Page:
After Terton Drukdra Dorji revealed the prophecy of Guru Rimpoche that foretold the Birth of His Majesty the 4th Druk Gyalpo, the day, the month, exactly 60 years ago, in the male wood sheep year, His Majesty Jigme Singye Wangchuck was born to His Majesty the late 3rd king Jigme Dorji Wangchuck and Her Majesty Azhi Kezang Choden Wangchuck at Dechencholing palace on 11 November 1955.
On this joyous occasion of the celebration of the 60th Birth Anniversary of His Majesty the 4th Druk Gyalpo Jigme Singye Wangchuck, I take an opportunity in joining the nation to extend my heartiest felicitations, gratitude, veneration and fervent prayers to the dynamic and visionary leader of our nation for his long, healthy and prosperous life.
Bhutan, for century had been served by our successive monarchs, strengthening the noble monarchy. The legacy of age old monarchy had marked the history of peaceful nation when the people of Bhutan unanimously enthroned Sir Ugyen Wangchuck as the 1st monarch of Bhutan on 17th December 1907, in the palace of great bliss. There was then a shift from Desi rule to Monarchy, where 1st king inherited a country which for over two centuries had been divided by constant internecine strife. Unity and peace were hence restored.
2nd king upheld the Bhutan’s sovereignty from the outside threat through the promotion of isolation. He safeguarded our kingdom from the virus of World Wars with his brain child of ‘Isolation principle’.
When the entire world walked through the path of developments, the 3rd king faced the greater challenge of up lifting the age old isolation and opening the door to the clutches of developments censored by the preservation profound culture and unique tradition.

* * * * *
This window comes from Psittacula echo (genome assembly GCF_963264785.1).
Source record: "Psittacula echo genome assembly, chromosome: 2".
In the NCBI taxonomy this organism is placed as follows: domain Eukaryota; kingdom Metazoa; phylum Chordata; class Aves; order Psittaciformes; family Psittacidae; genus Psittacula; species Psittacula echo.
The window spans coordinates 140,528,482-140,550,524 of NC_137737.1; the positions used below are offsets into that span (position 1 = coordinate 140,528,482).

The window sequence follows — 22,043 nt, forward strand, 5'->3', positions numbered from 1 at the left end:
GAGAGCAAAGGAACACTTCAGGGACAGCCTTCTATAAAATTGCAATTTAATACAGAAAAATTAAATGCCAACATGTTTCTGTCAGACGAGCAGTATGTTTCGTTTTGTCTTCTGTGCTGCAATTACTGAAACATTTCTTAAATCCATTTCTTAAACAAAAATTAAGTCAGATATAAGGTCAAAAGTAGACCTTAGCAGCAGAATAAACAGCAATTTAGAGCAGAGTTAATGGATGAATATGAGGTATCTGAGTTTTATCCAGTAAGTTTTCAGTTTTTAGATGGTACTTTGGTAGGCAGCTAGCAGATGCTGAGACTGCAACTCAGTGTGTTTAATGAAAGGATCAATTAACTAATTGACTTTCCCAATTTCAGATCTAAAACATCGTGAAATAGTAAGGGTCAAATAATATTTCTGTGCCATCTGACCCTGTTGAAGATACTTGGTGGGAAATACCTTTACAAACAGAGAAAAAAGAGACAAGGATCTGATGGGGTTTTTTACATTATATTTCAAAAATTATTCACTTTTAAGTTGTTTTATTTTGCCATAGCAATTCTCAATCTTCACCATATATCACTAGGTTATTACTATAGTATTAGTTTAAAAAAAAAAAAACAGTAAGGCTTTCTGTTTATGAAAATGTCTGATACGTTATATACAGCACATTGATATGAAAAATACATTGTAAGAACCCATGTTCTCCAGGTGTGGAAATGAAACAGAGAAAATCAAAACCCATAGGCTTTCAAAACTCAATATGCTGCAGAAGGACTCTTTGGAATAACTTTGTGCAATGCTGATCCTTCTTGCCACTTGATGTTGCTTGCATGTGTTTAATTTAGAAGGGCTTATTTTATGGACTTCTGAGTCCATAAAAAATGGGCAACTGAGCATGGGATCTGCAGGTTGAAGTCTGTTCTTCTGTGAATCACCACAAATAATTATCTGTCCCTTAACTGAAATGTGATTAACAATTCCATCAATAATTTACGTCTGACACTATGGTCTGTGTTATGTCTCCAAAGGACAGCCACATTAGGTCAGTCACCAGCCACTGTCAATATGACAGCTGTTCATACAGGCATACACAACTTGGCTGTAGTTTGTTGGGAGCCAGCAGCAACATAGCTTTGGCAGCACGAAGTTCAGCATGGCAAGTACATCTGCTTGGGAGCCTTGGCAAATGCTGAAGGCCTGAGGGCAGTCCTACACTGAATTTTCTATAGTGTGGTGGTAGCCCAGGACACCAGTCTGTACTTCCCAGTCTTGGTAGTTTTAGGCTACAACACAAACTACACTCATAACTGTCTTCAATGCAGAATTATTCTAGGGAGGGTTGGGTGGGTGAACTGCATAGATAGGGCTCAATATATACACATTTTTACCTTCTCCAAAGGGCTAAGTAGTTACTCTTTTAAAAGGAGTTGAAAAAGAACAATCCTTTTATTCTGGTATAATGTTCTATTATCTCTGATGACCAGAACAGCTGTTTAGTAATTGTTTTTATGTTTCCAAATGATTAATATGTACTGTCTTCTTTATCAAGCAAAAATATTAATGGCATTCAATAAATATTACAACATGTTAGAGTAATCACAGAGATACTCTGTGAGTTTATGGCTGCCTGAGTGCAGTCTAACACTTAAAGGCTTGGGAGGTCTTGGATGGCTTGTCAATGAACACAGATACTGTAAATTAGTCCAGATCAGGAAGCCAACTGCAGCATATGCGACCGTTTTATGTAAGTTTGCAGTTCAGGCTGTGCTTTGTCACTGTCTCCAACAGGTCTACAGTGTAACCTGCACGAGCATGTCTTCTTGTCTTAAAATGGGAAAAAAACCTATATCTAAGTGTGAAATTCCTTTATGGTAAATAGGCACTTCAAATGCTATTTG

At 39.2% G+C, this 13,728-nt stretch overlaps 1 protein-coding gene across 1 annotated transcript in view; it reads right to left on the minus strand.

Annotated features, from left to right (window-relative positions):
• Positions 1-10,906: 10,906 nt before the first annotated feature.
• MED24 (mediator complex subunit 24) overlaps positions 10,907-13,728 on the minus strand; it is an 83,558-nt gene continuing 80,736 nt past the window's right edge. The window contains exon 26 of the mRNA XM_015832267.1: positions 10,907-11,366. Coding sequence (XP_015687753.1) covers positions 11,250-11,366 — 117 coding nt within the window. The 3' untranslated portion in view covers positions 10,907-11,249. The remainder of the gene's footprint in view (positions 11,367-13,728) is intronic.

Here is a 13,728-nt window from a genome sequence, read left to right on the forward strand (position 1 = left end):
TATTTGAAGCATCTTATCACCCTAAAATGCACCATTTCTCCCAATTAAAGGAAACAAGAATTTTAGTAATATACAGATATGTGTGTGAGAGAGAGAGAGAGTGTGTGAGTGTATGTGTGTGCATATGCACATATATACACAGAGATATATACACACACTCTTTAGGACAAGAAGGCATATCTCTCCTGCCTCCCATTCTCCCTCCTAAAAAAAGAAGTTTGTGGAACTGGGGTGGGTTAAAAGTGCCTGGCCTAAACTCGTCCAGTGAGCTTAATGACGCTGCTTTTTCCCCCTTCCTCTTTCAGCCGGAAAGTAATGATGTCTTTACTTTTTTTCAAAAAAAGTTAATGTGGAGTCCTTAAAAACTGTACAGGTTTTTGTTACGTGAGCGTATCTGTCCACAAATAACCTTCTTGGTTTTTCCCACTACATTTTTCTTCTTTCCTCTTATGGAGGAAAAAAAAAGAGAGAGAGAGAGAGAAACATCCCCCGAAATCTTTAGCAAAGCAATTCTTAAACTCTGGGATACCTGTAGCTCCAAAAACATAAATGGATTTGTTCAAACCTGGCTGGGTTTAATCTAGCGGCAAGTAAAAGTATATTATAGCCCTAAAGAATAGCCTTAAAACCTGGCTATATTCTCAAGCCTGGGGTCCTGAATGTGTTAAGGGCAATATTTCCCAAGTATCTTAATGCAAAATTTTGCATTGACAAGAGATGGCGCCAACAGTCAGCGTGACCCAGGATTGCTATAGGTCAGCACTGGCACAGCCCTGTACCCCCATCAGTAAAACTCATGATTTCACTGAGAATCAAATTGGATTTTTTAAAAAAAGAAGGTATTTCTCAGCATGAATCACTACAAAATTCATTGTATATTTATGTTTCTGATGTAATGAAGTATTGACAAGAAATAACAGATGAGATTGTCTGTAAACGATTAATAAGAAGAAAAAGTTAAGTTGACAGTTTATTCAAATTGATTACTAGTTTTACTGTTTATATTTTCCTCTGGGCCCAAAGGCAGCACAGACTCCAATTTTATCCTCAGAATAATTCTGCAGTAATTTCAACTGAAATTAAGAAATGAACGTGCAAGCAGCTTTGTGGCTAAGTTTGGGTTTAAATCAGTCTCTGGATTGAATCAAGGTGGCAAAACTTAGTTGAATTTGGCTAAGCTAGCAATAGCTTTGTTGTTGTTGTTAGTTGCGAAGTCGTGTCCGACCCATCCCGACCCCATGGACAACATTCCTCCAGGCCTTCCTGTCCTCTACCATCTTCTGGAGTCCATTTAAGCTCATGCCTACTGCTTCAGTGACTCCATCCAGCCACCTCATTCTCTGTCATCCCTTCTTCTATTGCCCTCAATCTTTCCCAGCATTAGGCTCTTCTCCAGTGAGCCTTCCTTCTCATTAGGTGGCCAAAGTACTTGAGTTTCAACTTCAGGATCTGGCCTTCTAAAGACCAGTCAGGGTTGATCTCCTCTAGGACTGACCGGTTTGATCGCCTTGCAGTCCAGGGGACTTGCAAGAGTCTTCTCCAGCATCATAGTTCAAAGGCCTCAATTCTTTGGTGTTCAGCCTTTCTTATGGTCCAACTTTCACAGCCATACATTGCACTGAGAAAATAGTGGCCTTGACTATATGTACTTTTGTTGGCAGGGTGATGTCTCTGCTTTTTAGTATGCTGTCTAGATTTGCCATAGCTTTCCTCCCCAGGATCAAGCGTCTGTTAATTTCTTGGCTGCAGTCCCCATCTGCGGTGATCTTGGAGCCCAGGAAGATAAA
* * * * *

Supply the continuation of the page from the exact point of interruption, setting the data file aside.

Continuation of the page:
Due to the untimely demise of his majesty the 3rd king at Nairobi, Kenya in July 23rd 1972, Bhutan was saddened and country grieved for the loss of “Father of modern Bhutan”. Addressing at the opening day of the 37th session of the national assembly on 10 September 1972, our young and farsighted 4th king said, “….just as we have been born will all have to die, it should be remembered that my father has only succumbed to the transient nature of worldly existence….” The Crown prince Jigme Singye Wangchuck who was then the Trongsa Penlop stood for the nation becoming the youngest king at the age of 17 years in 1972.
The 4th monarch inherited the modernizing Bhutan at a very young age demanding the greater responsibilities of good governance and farsighted developments. His majesty the 4th king is the only king that embodies the highest qualities of visionary and exemplary leadership in the entire world. He is truly the high-level political leader of our era.
Gross National Happiness, a development philosophy was coined by His Majesty the fourth king of Bhutan, Jigme Singye Wangchuck in the 1970s. The concept implies that sustainable development should take a holistic approach towards notions of progress and give equal importance to non-economic aspects of wellbeing.
Since 1971, Bhutan championed a new approach to development, which measures prosperity through formal principles of Gross National Happiness and the spiritual, physical, social and environmental health of its citizens and natural environment apart from gross domestic product.